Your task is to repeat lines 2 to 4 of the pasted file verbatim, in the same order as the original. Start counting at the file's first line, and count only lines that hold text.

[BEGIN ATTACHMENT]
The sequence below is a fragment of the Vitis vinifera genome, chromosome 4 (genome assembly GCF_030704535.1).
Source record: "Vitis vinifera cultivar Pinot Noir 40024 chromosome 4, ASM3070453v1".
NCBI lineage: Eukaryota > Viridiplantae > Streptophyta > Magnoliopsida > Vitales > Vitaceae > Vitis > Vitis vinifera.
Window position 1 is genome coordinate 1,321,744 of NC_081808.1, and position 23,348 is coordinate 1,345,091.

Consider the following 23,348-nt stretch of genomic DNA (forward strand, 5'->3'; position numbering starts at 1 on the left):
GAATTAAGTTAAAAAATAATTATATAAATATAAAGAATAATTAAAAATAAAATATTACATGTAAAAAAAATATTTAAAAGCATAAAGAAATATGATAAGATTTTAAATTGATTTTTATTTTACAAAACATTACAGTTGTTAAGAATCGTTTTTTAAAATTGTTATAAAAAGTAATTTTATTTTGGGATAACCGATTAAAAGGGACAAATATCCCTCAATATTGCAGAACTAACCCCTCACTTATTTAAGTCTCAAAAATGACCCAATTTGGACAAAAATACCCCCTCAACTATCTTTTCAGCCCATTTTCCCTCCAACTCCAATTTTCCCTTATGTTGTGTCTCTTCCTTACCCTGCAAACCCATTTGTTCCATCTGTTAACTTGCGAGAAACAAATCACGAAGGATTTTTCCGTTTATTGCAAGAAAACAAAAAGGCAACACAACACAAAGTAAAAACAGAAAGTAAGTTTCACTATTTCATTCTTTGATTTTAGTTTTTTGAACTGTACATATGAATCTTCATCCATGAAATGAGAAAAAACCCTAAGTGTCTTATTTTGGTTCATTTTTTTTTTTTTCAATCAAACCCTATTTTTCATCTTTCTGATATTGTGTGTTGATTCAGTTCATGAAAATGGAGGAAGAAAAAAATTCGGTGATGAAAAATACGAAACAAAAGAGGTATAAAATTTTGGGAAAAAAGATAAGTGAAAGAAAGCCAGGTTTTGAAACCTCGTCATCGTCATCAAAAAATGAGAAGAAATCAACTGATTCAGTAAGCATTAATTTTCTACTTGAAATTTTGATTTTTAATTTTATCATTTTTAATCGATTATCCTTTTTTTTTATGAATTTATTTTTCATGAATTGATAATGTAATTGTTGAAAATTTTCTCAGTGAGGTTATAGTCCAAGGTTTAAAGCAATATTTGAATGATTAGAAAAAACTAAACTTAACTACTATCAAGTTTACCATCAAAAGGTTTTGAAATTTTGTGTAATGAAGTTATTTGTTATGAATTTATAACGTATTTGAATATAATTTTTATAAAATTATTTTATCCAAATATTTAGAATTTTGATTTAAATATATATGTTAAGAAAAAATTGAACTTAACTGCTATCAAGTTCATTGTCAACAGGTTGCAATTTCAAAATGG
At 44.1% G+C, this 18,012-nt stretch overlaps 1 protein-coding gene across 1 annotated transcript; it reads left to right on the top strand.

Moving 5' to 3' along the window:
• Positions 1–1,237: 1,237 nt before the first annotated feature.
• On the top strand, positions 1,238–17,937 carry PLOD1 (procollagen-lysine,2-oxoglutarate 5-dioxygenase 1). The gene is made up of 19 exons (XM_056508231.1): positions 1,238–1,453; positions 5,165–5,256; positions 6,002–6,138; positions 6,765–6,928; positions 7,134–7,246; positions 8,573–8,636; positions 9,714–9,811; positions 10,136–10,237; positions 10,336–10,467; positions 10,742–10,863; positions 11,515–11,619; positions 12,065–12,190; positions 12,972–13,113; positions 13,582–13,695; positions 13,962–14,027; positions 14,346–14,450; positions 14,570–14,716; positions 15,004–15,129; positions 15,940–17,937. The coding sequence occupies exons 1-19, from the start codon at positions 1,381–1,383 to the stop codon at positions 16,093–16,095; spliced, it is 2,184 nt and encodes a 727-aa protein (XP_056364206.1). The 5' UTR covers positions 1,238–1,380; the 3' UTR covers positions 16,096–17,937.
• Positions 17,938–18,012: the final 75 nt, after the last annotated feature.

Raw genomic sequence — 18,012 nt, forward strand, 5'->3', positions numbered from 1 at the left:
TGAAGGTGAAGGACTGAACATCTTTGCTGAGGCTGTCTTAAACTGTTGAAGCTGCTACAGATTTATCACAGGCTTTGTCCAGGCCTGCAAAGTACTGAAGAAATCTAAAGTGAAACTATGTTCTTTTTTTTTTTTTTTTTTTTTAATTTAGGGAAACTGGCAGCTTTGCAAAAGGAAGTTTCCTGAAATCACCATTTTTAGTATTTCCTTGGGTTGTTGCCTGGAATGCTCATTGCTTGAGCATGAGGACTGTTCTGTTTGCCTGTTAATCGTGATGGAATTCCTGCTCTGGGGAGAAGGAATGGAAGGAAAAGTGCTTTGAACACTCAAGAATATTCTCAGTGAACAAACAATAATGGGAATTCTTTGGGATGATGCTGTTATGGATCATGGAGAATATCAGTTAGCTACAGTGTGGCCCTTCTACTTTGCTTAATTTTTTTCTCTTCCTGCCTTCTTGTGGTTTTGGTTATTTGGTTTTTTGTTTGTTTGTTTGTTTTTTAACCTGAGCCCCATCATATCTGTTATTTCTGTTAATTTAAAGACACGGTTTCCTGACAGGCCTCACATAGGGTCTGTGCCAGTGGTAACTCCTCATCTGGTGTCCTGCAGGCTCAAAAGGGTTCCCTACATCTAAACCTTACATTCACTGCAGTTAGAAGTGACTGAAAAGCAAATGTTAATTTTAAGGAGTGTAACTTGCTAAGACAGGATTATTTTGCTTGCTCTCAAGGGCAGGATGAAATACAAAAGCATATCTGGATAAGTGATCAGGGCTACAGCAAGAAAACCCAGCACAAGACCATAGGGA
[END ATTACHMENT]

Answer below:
Source record: "Vitis vinifera cultivar Pinot Noir 40024 chromosome 4, ASM3070453v1".
NCBI lineage: Eukaryota > Viridiplantae > Streptophyta > Magnoliopsida > Vitales > Vitaceae > Vitis > Vitis vinifera.
Window position 1 is genome coordinate 1,321,744 of NC_081808.1, and position 23,348 is coordinate 1,345,091.